Leading up to a tournament there is the training and the abstinence from partying and alcohol and the missing out on family events.  The discipline of being constantly in training is tough.

Natalie explained that when she returned it is hard to make that transition.  Mentally it is tough to understand what has just happened.  Knowing that it is over and you have worked for a year and half and been so focused.  The recovery is slow as the emotions run high.  The reality of a gear change takes a while to adjust to.

Freddie Flintoff’s podcast was something Natalie could relate to, he talks about how it feels to return home after tournament.  The harshest part is knowing that you will never play with that team again.  The combination of players is very hard to replicate.

Natalie explained that the team have not seen each other since the World Cup, however this feels natural as everyone needs space after such an experience.

The team experienced a tremendous high when they won against New Zealand and personally very special to Natalie as her parents witnessed the victory.  This match showcased the team, they all came together and there was total cohesion.

Another special moment was one team member was not going to play again and understandably was feeling sad, so as the Captain, Natalie asked “What would really make you happy?”.  At the time of asking the team were in an ice bath, and heroically Natalie offered to dive head first into the ice bath.  The reaction after the dive is something the team will never forget.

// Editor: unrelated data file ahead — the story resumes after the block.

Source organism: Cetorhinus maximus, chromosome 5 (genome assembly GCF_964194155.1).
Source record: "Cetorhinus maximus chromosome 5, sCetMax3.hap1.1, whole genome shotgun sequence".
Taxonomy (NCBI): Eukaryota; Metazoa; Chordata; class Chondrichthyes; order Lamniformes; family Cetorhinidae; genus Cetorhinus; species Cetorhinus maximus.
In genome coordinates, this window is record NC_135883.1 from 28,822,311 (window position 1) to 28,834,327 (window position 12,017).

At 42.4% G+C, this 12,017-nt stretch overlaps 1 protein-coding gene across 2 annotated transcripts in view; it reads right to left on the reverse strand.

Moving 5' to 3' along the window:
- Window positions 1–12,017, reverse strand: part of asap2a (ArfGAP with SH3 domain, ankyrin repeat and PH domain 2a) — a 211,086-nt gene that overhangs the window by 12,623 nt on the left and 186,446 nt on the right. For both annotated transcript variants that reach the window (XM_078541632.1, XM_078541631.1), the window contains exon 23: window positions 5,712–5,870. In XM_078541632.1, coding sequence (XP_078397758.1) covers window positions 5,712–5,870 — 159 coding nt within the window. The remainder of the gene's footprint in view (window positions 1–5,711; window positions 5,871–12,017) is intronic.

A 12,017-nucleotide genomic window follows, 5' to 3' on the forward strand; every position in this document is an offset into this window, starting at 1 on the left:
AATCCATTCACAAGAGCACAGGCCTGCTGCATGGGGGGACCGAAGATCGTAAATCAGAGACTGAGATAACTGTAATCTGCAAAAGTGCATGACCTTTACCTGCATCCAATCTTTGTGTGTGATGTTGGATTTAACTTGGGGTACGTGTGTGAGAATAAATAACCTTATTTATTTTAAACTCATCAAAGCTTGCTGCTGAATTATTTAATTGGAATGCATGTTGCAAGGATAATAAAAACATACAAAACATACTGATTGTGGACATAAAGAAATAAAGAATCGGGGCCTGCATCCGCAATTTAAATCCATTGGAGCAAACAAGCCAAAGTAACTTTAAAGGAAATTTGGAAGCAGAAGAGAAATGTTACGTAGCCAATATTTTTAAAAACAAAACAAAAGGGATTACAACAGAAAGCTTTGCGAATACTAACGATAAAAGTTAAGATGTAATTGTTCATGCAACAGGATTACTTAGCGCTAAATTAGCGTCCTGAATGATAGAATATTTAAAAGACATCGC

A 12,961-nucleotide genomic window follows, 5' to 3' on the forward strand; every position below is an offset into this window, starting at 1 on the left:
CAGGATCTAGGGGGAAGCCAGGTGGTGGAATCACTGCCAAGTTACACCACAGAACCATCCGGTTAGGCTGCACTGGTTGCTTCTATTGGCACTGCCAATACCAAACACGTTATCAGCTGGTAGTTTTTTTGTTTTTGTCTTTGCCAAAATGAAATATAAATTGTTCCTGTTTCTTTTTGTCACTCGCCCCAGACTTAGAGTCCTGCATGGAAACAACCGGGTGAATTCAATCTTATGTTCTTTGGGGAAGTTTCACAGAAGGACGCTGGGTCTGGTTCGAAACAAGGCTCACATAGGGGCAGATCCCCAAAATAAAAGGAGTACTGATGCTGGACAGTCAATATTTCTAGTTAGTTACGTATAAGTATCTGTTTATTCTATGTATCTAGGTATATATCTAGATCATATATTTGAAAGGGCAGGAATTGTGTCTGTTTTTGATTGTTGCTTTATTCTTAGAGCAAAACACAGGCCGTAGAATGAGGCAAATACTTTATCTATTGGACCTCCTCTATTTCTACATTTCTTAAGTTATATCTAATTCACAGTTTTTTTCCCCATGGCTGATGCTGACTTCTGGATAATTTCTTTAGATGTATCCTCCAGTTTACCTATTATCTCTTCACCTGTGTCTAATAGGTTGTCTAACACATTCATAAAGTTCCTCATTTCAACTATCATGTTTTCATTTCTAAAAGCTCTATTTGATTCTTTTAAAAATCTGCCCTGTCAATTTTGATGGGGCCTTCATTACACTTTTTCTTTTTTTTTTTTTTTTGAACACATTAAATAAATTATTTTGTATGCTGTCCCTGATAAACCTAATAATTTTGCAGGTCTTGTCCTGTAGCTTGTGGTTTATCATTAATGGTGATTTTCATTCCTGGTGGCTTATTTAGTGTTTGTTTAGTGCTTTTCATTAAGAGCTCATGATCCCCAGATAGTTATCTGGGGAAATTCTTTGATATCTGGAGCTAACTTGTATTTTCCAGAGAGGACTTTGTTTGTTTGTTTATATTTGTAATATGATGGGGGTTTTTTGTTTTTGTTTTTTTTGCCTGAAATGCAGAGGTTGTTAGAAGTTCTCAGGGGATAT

Everyone has a contribution and that is why being part of a team is so special.

The high of being part of a team to represent your country and being Captain cannot be minimised.  Natalie took advantage of going to South Africa by having a holiday afterwards with her parents who went out to support her.  This time was very precious being one of four to have exclusivity with her parents was a wonderful reward.

Natalie’s story continues…she has been promoted at the school she works at.  She is now the Head of Netball, Seaford College.  She brings her passion of the sport and shares that with the children.  She is playing for Sussex Thunder as the Captain and has her heart and eyes set on the Masters World Indoor Championships in 2020.

The sponsor invested in Natalie as they had shared values and the journey to the World Cup has only highlighted and exaggerated how relevant they are.

  • Resilience
  • Leadership
  • Passion
  • Teamplayer

Values are your anchor in life and you will always be a winner if you stay true to them.

Congratulations to all the Nets team and to Natalie for being a part of the World Cup and for sharing their story.

 

Posted in Bite size learning, coaching, motivation, Stress management, Time management

Procrastinating…

Procrastinating something we are guilty of.

What actually is it?   In a nutshell it is self regulating failure.

We all have too many distractions so it is very easy to procrastinate.  We need more than just will power.  Some of the reasons we find it so easy to avoid tasks is that we can have a dip in our overall motivation.  We might be feeling anxious, or we simply hate the task in hand and will try every aversion tactic possible.